Finally, has produced an erosion potential map for the earthquake-affected area, which is available here:

Monday, 18 January 2010

Haiti Earthquake - video of the liquefaction damage to the main dockyard in Port-au-Prince

Following up on my post yesterday on the nature of the liquefaction damage to the main container port in Port-au-Prince, CNN has a video from the site. The video is here:

The recording appears to have been shot in this area (this is the post earthquake Google Geoeye imagery):

The video clearly shows the liquefaction features, the collapsed wharves and the damaged cranes and notes how much work is needed to reinstate all of this. There is no sign on the video that this work has started.

Very small earthquake kills seven in landslides in China

AFP is reporting that an earthquake struck Guanling, Zhenfeng and Zhenning districts in Guizhou province at 09:35 UT yesterday (Sunday), triggering two landslides that have killed seven people and left one person missing. Other news agencies are reporting that one of the landslides struck a boat on a river.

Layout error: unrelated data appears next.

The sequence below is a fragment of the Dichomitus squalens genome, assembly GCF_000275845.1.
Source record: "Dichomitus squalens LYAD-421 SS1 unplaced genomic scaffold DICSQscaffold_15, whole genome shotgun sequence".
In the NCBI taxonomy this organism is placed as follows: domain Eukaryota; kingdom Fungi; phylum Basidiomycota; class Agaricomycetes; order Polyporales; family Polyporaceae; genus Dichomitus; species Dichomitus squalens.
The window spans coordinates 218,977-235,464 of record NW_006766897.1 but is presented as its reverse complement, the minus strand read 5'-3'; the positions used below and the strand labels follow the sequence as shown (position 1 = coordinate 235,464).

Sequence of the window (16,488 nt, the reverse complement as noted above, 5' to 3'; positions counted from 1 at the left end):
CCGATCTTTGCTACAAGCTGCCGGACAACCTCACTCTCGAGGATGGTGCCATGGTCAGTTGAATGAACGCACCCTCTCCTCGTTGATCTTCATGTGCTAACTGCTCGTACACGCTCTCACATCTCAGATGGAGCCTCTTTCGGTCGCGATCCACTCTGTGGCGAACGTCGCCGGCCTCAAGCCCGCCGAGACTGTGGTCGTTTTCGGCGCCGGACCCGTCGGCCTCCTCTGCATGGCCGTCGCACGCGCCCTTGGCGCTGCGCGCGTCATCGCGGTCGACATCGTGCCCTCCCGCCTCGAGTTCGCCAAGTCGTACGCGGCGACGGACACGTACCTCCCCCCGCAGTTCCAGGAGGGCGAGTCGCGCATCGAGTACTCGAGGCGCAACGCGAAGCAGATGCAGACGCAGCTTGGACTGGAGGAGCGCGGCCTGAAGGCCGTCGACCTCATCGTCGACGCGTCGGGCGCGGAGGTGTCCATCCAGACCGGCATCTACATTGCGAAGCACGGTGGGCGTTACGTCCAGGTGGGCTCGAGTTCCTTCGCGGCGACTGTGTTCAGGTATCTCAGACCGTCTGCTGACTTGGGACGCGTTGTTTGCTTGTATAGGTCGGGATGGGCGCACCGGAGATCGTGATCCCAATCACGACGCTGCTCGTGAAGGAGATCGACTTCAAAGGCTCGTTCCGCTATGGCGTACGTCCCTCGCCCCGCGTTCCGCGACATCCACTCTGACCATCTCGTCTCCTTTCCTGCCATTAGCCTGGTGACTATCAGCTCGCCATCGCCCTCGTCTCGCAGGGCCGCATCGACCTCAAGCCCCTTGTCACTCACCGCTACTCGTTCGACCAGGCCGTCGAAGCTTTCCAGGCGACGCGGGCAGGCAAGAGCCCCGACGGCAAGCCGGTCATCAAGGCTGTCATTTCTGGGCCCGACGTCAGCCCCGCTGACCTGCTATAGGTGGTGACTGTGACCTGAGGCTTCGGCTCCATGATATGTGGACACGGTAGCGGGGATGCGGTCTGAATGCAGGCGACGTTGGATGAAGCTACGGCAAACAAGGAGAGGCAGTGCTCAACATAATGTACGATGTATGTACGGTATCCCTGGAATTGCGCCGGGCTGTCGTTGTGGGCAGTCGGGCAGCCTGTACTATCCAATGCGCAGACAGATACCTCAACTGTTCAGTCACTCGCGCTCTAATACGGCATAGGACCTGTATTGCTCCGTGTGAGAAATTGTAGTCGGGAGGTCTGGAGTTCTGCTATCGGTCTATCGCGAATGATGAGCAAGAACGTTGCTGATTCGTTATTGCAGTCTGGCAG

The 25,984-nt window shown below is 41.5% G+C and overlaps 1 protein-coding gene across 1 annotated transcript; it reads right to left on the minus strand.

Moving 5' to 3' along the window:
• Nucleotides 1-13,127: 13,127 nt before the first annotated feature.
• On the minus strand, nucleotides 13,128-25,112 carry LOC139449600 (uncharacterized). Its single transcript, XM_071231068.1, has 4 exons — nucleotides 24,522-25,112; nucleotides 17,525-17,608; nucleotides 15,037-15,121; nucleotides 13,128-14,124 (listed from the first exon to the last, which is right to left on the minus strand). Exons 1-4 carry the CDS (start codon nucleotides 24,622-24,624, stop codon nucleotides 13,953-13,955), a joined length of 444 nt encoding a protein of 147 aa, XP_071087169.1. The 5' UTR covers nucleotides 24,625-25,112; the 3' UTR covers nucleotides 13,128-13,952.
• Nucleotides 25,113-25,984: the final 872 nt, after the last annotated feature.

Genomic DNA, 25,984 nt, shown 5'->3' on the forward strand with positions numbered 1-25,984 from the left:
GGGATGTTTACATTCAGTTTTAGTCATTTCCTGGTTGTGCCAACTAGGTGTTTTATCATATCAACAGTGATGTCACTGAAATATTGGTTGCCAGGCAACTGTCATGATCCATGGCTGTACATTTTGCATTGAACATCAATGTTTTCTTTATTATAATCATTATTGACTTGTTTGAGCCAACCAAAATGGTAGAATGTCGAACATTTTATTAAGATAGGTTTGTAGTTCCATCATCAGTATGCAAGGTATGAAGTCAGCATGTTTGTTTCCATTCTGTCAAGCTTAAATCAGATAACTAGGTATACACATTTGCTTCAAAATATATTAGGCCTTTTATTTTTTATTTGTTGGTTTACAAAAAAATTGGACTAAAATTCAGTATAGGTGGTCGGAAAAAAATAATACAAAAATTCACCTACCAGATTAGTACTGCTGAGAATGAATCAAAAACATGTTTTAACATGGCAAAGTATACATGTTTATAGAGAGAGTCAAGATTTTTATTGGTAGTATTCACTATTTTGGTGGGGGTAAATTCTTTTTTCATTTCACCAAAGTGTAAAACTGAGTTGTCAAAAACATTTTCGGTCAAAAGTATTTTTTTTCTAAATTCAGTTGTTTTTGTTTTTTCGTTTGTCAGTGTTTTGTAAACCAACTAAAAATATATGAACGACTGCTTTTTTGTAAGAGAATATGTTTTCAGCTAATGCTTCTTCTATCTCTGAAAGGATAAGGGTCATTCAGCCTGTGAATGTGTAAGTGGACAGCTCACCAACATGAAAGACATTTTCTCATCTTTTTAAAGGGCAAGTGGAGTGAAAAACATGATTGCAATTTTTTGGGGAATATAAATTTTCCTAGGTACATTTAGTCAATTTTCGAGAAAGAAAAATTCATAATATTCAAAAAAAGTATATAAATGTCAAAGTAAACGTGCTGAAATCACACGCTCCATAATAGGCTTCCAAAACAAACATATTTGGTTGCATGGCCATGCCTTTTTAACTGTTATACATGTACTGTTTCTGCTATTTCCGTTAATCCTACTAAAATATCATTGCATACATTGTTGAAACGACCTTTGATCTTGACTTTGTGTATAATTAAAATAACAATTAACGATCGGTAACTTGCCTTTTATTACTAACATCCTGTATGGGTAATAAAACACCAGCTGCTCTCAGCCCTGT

The peculiar thing about this is that the earthquake appears to have been very small indeed. The USGS does not have a report of the event on its global earthquake web site, meaning that it presumably did not reach their minimum size threshold. The Chinese Earthquake Administration report is here. This confirms the occurrence of the two landslides and the seven fatalities, but also notes that the earthquake had a magnitude of just 3.4 (local magnitude ML=4.0) and a depth of 7 km. This is an usually small earthquake to trigger landslides.

Potential landslides in California and the ongoing crisis in Hunza, Pakistan

Amongst the (appropriate) focus upon Haiti at the moment, we must of course remember that landslides do not stop elsewhere. So, here are two important ongoing stories:

1. Potential landslides in California this week: